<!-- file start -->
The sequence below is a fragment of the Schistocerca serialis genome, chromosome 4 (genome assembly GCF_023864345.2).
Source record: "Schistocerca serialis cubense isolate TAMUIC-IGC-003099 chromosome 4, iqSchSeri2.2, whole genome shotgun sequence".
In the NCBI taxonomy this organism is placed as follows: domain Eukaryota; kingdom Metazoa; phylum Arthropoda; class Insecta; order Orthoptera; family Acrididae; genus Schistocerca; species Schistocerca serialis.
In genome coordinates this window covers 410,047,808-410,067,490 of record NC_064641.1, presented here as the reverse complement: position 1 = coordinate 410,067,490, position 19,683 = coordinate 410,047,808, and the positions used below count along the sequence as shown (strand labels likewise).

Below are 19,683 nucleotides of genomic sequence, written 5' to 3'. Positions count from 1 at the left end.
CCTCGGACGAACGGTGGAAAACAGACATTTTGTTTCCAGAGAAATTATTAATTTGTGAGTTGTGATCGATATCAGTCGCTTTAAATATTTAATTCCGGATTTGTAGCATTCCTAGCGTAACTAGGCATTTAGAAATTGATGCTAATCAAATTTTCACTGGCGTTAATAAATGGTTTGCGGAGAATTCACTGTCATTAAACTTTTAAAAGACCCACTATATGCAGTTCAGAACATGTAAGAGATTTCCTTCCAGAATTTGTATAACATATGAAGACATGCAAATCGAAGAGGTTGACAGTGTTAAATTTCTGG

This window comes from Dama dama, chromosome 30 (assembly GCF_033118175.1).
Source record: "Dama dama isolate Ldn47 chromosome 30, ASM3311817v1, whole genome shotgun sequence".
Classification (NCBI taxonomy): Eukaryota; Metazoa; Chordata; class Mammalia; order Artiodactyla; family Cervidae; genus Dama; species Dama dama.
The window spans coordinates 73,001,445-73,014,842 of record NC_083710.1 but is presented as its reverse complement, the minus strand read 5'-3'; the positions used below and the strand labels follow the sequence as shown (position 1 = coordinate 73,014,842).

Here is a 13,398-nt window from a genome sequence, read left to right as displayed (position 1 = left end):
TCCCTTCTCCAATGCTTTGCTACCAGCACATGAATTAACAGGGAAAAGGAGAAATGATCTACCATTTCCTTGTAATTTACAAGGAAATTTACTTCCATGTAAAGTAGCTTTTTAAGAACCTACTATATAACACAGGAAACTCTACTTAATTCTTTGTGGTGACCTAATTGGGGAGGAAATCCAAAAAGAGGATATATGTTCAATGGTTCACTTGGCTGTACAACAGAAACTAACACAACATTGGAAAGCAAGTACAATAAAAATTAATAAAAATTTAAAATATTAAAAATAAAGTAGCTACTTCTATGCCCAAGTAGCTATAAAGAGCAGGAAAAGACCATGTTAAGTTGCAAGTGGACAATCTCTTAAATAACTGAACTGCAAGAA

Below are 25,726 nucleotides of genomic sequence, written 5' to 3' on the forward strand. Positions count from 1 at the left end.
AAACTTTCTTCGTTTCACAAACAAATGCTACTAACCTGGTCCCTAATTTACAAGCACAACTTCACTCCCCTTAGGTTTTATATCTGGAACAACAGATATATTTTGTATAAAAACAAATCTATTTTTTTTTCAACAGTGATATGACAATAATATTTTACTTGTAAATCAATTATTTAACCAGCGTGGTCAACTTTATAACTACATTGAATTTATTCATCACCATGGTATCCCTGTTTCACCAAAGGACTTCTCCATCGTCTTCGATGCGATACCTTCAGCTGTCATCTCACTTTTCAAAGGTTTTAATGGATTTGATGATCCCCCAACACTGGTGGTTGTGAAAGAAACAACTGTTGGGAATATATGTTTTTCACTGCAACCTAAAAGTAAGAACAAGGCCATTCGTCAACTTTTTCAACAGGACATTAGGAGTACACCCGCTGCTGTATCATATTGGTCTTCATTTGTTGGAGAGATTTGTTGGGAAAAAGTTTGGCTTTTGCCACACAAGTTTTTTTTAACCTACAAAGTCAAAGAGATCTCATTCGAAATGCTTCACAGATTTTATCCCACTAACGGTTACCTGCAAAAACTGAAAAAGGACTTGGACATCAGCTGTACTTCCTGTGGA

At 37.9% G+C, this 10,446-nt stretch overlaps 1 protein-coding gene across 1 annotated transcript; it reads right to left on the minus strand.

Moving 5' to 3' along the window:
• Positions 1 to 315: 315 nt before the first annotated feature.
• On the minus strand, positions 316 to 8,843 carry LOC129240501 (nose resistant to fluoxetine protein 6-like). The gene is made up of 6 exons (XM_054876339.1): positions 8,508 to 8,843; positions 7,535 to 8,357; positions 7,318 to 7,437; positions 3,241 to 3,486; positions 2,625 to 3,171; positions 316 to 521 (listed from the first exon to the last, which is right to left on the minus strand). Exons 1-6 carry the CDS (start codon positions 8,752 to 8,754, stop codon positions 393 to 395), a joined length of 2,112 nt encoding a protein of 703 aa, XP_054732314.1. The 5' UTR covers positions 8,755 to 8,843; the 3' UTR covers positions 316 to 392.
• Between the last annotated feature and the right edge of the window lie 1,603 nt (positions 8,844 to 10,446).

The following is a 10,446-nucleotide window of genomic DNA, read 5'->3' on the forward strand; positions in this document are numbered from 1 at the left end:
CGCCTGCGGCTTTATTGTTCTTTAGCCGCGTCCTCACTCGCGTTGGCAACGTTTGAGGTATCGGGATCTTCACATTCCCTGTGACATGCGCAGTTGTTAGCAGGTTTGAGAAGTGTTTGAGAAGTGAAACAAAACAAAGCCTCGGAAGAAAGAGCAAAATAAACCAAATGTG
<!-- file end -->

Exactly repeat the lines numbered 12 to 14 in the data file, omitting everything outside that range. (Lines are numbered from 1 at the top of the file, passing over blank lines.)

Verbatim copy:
TCCCTTCTCCAATGCTTTGCTACCAGCACATGAATTAACAGGGAAAAGGAGAAATGATCTACCATTTCCTTGTAATTTACAAGGAAATTTACTTCCATGTAAAGTAGCTTTTTAAGAACCTACTATATAACACAGGAAACTCTACTTAATTCTTTGTGGTGACCTAATTGGGGAGGAAATCCAAAAAGAGGATATATGTTCAATGGTTCACTTGGCTGTACAACAGAAACTAACACAACATTGGAAAGCAAGTACAATAAAAATTAATAAAAATTTAAAATATTAAAAATAAAGTAGCTACTTCTATGCCCAAGTAGCTATAAAGAGCAGGAAAAGACCATGTTAAGTTGCAAGTGGACAATCTCTTAAATAACTGAACTGCAAGAA

Below are 25,726 nucleotides of genomic sequence, written 5' to 3' on the forward strand. Positions count from 1 at the left end.
AAACTTTCTTCGTTTCACAAACAAATGCTACTAACCTGGTCCCTAATTTACAAGCACAACTTCACTCCCCTTAGGTTTTATATCTGGAACAACAGATATATTTTGTATAAAAACAAATCTATTTTTTTTTCAACAGTGATATGACAATAATATTTTACTTGTAAATCAATTATTTAACCAGCGTGGTCAACTTTATAACTACATTGAATTTATTCATCACCATGGTATCCCTGTTTCACCAAAGGACTTCTCCATCGTCTTCGATGCGATACCTTCAGCTGTCATCTCACTTTTCAAAGGTTTTAATGGATTTGATGATCCCCCAACACTGGTGGTTGTGAAAGAAACAACTGTTGGGAATATATGTTTTTCACTGCAACCTAAAAGTAAGAACAAGGCCATTCGTCAACTTTTTCAACAGGACATTAGGAGTACACCCGCTGCTGTATCATATTGGTCTTCATTTGTTGGAGAGATTTGTTGGGAAAAAGTTTGGCTTTTGCCACACAAGTTTTTTTTAACCTACAAAGTCAAAGAGATCTCATTCGAAATGCTTCACAGATTTTATCCCACTAACGGTTACCTGCAAAAACTGAAAAAGGACTTGGACATCAGCTGTACTTCCTGTGGA